As I pointed out we have plenty of technology, and more to come, for remote monitoring of our health parameters and remote diagnoses. However, this can help only up to a certain point, beyond that you need “on-site” intervention. However, this on-site doesn’t need to be the doctor site, it can still be your own! Luckily, technology can support that too and in the coming years it will become even more supportive.
Implantable drug dispensers have become available in the last few years (first experiments go back ten years ago) and are becoming more and more powerful. Some of them can be controlled wirelessly, others can be programmed, others are connected with implanted sensors (like the most recent insulin pumps).
Military is studying the possibility to have battle field intervention by robots to provide first aid. It is still at research stage but out of these researches we can expect solutions applicable to our everyday life. For sure remote surgery is on the radar to provide support to people and communities living in remote areas. We cannot imagine complex surgery performed in remote location without a human surgeon support but minor assisted surgery is becoming viable. The use of AR on site and VR from remote should be able to offer trained nurses the capability to perform limited intervention under a remote supervision.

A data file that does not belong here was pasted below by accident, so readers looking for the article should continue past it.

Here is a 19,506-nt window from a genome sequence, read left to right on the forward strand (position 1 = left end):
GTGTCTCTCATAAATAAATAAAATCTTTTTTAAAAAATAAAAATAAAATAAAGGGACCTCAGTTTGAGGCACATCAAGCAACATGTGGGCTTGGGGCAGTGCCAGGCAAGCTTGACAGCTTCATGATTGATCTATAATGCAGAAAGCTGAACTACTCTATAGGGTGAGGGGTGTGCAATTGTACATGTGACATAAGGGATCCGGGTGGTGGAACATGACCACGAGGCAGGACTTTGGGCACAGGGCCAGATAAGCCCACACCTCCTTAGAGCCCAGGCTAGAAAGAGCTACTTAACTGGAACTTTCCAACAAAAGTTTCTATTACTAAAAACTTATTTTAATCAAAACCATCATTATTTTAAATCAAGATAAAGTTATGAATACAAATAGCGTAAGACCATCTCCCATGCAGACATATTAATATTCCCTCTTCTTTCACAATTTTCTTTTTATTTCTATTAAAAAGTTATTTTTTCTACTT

For sure, the delivery of medicines to remote areas, on demand, is already a possibility. I was on a call organised by IEEE on the future of work virtually clustering several people in Africa and one of them was working with Zipline. This is a US company that has specialised in packages delivery using autonomous drones. They are serving remote locations in Africa delivering drugs, including vaccines. According to their website their autonomous aircrafts/drones have already flown over 8 million miles delivering over 700,000 packages.